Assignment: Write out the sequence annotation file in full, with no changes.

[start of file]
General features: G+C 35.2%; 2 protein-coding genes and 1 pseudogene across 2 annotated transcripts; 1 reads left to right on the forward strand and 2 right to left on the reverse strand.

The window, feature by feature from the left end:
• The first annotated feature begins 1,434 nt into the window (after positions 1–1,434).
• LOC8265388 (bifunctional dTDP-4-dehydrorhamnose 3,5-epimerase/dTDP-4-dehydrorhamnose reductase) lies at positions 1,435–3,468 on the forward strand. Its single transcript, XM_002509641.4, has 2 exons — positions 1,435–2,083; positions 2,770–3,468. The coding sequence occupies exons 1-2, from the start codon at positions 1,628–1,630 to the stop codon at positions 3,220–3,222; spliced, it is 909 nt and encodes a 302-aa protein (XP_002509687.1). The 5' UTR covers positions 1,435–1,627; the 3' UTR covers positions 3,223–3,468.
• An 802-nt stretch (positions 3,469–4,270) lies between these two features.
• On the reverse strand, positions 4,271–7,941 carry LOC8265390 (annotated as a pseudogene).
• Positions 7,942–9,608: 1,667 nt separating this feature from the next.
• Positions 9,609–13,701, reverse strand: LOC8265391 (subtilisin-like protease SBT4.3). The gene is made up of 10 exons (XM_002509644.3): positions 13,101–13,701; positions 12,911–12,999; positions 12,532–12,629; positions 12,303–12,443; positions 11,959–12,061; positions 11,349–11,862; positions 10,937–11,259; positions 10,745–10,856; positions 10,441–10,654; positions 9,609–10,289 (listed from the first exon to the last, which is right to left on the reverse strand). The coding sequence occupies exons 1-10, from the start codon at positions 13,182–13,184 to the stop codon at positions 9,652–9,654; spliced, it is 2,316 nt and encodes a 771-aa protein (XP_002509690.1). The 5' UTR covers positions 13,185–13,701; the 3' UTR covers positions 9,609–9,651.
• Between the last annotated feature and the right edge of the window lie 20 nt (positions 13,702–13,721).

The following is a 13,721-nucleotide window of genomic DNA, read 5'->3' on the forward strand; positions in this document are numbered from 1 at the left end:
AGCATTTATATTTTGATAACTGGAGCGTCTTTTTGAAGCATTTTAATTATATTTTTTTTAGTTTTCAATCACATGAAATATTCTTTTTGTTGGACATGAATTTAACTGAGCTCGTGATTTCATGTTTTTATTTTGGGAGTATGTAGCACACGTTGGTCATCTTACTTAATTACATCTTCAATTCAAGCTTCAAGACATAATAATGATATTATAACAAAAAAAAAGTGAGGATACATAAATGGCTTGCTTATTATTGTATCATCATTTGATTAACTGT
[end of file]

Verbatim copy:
General features: G+C 35.2%; 2 protein-coding genes and 1 pseudogene across 2 annotated transcripts; 1 reads left to right on the forward strand and 2 right to left on the reverse strand.

The window, feature by feature from the left end:
• The first annotated feature begins 1,434 nt into the window (after positions 1–1,434).
• LOC8265388 (bifunctional dTDP-4-dehydrorhamnose 3,5-epimerase/dTDP-4-dehydrorhamnose reductase) lies at positions 1,435–3,468 on the forward strand. Its single transcript, XM_002509641.4, has 2 exons — positions 1,435–2,083; positions 2,770–3,468. The coding sequence occupies exons 1-2, from the start codon at positions 1,628–1,630 to the stop codon at positions 3,220–3,222; spliced, it is 909 nt and encodes a 302-aa protein (XP_002509687.1). The 5' UTR covers positions 1,435–1,627; the 3' UTR covers positions 3,223–3,468.
• An 802-nt stretch (positions 3,469–4,270) lies between these two features.
• On the reverse strand, positions 4,271–7,941 carry LOC8265390 (annotated as a pseudogene).
• Positions 7,942–9,608: 1,667 nt separating this feature from the next.
• Positions 9,609–13,701, reverse strand: LOC8265391 (subtilisin-like protease SBT4.3). The gene is made up of 10 exons (XM_002509644.3): positions 13,101–13,701; positions 12,911–12,999; positions 12,532–12,629; positions 12,303–12,443; positions 11,959–12,061; positions 11,349–11,862; positions 10,937–11,259; positions 10,745–10,856; positions 10,441–10,654; positions 9,609–10,289 (listed from the first exon to the last, which is right to left on the reverse strand). The coding sequence occupies exons 1-10, from the start codon at positions 13,182–13,184 to the stop codon at positions 9,652–9,654; spliced, it is 2,316 nt and encodes a 771-aa protein (XP_002509690.1). The 5' UTR covers positions 13,185–13,701; the 3' UTR covers positions 9,609–9,651.
• Between the last annotated feature and the right edge of the window lie 20 nt (positions 13,702–13,721).

The following is a 13,721-nucleotide window of genomic DNA, read 5'->3' on the forward strand; positions in this document are numbered from 1 at the left end:
AGCATTTATATTTTGATAACTGGAGCGTCTTTTTGAAGCATTTTAATTATATTTTTTTTAGTTTTCAATCACATGAAATATTCTTTTTGTTGGACATGAATTTAACTGAGCTCGTGATTTCATGTTTTTATTTTGGGAGTATGTAGCACACGTTGGTCATCTTACTTAATTACATCTTCAATTCAAGCTTCAAGACATAATAATGATATTATAACAAAAAAAAAGTGAGGATACATAAATGGCTTGCTTATTATTGTATCATCATTTGATTAACTGT